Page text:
Farming Practices

Farmer Hannah!

At Field Stone Farm we employ growing practices that do their best to benefit the health and microbial communities of the soil. As a classic Vermont hill farm, our 42 acres are heavily wooded and sloped: perfect for maple syrup production but not as friendly to annual agriculture. Therefore, we are naturally inclined to employ minimal mechanization and tillage in our system. Classic tillage systems disrupt the soil’s microbial balance and release previously stored carbon back into the atmosphere by churning and opening the soil. After enduring years of these types of practices, such as rototilling, the soil become less and less alive: the microbial communities that were making minerals and nutrients available to plants cannot survive in a system which continually displaces them.

While we are not yet completely no-till we strive to utilize no-till practices where possible to increase soil health and microbial activity, in turn increasing the vigor, vitality, nutrient density, and pest and disease resistance in our crops. These practices include:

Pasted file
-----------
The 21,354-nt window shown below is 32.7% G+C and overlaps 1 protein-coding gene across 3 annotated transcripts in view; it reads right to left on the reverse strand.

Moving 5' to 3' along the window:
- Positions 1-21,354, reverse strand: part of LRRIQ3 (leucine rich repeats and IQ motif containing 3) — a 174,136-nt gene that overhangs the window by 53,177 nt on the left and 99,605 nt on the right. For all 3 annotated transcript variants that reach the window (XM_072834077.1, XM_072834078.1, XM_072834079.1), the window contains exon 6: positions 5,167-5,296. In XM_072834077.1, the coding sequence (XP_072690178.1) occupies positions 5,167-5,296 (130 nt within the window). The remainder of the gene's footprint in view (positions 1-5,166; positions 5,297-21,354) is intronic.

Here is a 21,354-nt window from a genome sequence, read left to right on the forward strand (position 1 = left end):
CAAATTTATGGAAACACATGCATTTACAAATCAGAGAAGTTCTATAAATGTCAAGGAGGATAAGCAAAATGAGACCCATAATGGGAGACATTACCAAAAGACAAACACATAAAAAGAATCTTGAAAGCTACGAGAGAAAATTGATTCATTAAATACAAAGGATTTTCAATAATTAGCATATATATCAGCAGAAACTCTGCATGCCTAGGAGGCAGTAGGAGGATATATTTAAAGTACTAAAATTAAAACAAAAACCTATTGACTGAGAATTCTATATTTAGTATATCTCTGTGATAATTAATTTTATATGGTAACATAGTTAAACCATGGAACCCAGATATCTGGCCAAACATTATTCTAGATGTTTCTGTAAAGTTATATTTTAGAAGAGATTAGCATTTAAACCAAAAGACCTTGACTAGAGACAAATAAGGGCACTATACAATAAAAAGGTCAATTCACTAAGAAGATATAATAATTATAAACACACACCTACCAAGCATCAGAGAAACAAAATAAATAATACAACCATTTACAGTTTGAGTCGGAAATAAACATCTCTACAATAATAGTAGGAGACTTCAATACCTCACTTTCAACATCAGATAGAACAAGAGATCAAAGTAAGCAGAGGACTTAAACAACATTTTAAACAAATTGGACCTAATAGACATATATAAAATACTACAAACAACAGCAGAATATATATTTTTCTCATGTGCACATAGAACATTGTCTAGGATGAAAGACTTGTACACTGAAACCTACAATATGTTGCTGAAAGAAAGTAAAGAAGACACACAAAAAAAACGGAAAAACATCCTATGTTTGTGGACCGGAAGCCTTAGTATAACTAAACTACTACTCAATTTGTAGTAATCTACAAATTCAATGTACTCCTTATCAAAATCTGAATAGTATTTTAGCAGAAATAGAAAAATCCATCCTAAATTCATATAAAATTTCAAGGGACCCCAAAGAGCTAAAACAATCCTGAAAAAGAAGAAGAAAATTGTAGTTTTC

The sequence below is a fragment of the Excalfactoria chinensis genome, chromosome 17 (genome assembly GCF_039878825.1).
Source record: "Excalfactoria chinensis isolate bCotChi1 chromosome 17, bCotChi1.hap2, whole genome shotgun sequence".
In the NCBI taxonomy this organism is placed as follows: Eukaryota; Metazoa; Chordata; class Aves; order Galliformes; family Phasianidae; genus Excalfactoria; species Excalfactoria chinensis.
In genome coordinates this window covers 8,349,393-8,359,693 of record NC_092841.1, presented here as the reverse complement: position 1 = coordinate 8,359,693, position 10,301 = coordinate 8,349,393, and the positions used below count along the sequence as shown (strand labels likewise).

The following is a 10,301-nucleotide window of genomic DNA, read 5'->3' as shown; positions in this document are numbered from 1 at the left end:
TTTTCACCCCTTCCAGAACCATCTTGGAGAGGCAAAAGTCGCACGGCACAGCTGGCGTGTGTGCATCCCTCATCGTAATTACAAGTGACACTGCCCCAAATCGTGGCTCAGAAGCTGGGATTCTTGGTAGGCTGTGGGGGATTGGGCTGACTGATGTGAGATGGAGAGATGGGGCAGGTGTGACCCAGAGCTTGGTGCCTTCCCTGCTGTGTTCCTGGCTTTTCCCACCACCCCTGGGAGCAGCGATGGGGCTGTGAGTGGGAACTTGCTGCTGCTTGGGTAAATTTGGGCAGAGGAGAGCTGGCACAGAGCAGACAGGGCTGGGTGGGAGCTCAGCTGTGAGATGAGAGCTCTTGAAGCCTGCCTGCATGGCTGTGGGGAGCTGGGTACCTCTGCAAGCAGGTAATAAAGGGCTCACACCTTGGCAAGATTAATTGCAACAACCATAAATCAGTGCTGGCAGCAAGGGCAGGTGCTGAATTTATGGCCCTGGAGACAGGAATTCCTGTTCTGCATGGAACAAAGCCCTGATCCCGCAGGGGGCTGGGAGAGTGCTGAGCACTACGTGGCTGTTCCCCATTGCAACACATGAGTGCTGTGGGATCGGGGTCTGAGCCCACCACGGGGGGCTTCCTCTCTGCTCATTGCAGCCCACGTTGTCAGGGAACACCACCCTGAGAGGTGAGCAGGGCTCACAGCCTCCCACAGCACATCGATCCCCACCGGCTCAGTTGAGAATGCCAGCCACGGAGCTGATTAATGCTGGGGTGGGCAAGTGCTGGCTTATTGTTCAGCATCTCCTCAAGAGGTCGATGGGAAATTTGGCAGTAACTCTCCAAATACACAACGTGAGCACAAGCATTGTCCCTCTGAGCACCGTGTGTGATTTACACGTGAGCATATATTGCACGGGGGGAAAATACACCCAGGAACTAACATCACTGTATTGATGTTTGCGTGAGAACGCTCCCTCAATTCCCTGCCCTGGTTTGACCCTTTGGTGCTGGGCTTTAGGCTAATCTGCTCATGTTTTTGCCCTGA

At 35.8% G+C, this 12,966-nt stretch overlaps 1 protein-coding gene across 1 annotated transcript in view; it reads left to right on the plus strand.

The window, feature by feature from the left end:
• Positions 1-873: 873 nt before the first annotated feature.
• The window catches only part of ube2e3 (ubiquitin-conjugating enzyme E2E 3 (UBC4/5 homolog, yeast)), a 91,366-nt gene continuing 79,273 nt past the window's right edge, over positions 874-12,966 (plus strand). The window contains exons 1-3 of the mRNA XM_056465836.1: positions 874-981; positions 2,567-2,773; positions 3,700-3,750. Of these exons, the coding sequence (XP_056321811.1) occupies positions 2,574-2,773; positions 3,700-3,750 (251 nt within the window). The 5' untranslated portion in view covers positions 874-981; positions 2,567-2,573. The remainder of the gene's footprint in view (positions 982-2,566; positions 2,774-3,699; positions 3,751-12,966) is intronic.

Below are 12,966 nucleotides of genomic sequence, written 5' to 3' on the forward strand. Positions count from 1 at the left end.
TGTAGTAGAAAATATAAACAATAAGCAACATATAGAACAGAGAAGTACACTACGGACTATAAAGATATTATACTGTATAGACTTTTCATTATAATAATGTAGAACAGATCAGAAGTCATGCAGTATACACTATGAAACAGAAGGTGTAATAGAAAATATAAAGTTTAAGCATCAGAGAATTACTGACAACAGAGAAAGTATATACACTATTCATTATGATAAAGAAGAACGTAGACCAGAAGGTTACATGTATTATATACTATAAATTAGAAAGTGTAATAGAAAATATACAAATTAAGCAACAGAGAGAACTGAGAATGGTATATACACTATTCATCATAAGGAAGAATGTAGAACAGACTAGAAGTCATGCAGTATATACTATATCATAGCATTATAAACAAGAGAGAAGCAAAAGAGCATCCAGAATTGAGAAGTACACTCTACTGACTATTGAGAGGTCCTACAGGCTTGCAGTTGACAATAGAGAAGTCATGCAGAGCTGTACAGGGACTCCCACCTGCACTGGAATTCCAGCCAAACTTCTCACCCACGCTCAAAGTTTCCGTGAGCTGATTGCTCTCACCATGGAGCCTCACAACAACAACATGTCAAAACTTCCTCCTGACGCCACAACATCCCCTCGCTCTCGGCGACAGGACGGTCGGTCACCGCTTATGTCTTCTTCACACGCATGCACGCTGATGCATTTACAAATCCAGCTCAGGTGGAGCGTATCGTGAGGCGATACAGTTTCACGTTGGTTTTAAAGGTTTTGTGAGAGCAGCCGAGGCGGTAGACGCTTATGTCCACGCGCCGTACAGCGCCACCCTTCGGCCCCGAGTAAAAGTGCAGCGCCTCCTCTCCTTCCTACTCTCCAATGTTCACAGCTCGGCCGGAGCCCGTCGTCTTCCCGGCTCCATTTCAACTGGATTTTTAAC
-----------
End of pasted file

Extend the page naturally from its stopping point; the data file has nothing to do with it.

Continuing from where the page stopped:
• The use of solarization and other mulches to prep our beds and reduce weed pressure
  • The use of compost, naturally-derived fertilizers and mineral soil amendments, and cover crops to improve fertility and soil condition
  • The use of naturally derived foliar feeding and soil drenching for improved strength and immunity at important growth stagesΒ (primarily seaweed and fish-based fertilizers, which are high in micro-nutrients)
  • The use of passive pest control such as floating row covers and beneficial insects

As a consumer of Field Stone Farm produce, we know that the benefits of these practices are passed on to you. You can chop, saute, roast, and raw-crunch to the ultimate satisfaction knowing that your farmers have provided you with nutrient rich, chemical free fruits and veggies!

 

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